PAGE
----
Abigail R. Esman
As her aunt held her down, the child screamed and fought desperately to escape. But even as she struggled, the woman sliced at the child’s genitals with a razor, sending blood coursing down her legs. Years later, the girl recalled, “They tied my legs together the whole way down so I couldn’t open my legs. I was like that for three or four weeks.”
She was only 6 years old.
Two million women worldwide have endured similar torture through female genital mutilation (FGM), or are at risk of becoming victims. Yet last month, a Michigan judge ruled that laws preventing such torture and abuse of girls were unconstitutional, raising the risk of genital cutting for hundreds of thousands of vulnerable girls across America.
The decision, passed down in a case involving the prosecution of two doctors who performed the procedure in a suburban Detroit clinic, addressed a 1996 federal ban on FGM, which U.S. District Court Judge Bernard Friedman claimed overstepped congressional power. The Federalism clause permits the federal government authority only over criminal cases involving interstate commerce, which Friedman argued was inapplicable in this case. Nor, he said, is there a “rational relationship” between federal equal rights treaties and a ban on FGM, as it only affects women.
Rather, the judge argued, the power to ban FGM, like other criminal law, lies with the states; and while Michigan does have such a statute in place, it was instated after the doctors and the mothers of nine girls had been arrested and charged. Friedman therefore dismissed those charges.
Women’s rights groups globally have reacted with shock and anger. The AHA Foundation, which had filed an amicus brief in the case, called the ruling “outrageous.” The decision “sets a precedent that cutting girls’ genitals is not a concern at the national level,” AHA senior director Amanda Parker said in a statement. Established by activist and former Muslim Ayaan Hirsi Ali, herself a victim of genital cutting, the AHA Foundation considers the fight against FGM a central effort in its mandate.
Female genital mutilation is a growing concern in the United States. According to Parker, the Centers for Disease Control have estimated that 513,000 girls and women in America have been or are at risk of being cut. “And the number of girls under 18 has quadrupled since 1997,” she noted in a recent interview. However, she cautioned that these numbers are only estimates, “because this is super underground.”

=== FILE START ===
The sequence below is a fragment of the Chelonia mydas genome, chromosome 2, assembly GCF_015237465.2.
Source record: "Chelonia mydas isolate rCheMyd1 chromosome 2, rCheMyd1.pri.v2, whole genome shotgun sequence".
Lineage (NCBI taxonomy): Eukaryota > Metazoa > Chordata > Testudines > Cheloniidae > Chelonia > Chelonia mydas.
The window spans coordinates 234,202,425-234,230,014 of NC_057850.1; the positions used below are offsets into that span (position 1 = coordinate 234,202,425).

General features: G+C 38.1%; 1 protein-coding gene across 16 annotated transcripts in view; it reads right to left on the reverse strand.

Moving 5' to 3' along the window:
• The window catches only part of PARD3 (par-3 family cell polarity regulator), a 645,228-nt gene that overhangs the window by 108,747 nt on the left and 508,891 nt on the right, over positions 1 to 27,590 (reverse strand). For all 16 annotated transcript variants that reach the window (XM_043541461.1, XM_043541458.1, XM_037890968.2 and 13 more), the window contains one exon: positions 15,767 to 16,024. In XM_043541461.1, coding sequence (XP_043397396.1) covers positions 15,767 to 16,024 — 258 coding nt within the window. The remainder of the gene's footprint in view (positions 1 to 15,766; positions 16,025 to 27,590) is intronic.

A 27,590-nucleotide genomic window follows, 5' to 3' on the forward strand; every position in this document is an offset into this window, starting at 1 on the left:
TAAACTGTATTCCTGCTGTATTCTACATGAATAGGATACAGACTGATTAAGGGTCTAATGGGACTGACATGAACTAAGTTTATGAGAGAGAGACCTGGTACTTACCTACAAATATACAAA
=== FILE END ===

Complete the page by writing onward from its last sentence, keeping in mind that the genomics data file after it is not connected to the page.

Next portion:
Yet FGM is on the rise even in countries where the procedure is banned. Thirty thousand girls are believed to be at risk in the Netherlands. In Belgium, 17,273 women had been circumcised and nearly 9,000 more were believed to be at risk in 2016, up from 6,250 circumcised women in 2007, when fewer than 2,000 were believed to be facing future mutilation.
Elsewhere, 3,000 girls are said to be at risk in Finland, where 10,000 women are believed to have undergone FGM. In the UK, “a case of female genital mutilation is either discovered or treated at a medical appointment….every hour,” the Independent reports.
In part, said Parker, this increase reflects the growth in immigration from parts of the world where FGM is commonplace. But anecdotal evidence suggests too that “families that move to new countries may cling more tightly to cultural tradition in order to hold on to their identity and practices that they might not cling to as tightly in their home countries.”
With the Michigan ruling, Parker and other women’s advocates have expressed fear of a significant increase in FGM in the United States as well – far more than would have been the case had the law been upheld. Already in 2017, an imam at a major mosque in suburban Washington, D.C. endorsed the practice and remains on the job, and a defense lawyer in the Michigan case described it as “far less invasive than male circumcision.”
Still, like others, Parker and the AHA hope prosecutors will appeal the ruling. “For us it is clear that FGM is an interstate commerce issue,” she said, noting that even in this case, some of the girls were trafficked across state lines, brought by their mothers from Minnesota to Detroit. Further, she added, “FGM is transactional by nature. It is a service requested by families for their girls and paid for, and the cutters earn their living that way.”
What’s more, Parker pointed out, so-called “brideprice” – the money grooms pay to a family for the daughter’s hand in marriage – “is linked to whether or not she has undergone FGM.” A girl who has had her clitoris removed or labia sewn together is more valuable than one who has not.
But until such an appeal can be made, and depending on whether it succeeds, Parker and other advocates fear for the future of more than 100,000 women and girls living in the 23 states that still do not have statutes prohibiting the practice. “As we’ve seen in other harmful practices,” said Parker, “if it’s outlawed in one place, parents who are looking to cut their girls will find a way; and so those 23 states will become destinations for girls to be trafficked across the borders. The fact that that’s what happened in the Michigan case shows just how cunning and committed these people are to cutting their little girls. And it will only get worse.”
Abigail R. Esman, the author, most recently, of Radical State: How Jihad Is Winning Over Democracy in the West (Praeger, 2010), is a freelance writer based in New York and the Netherlands. Follow her at @radicalstates.
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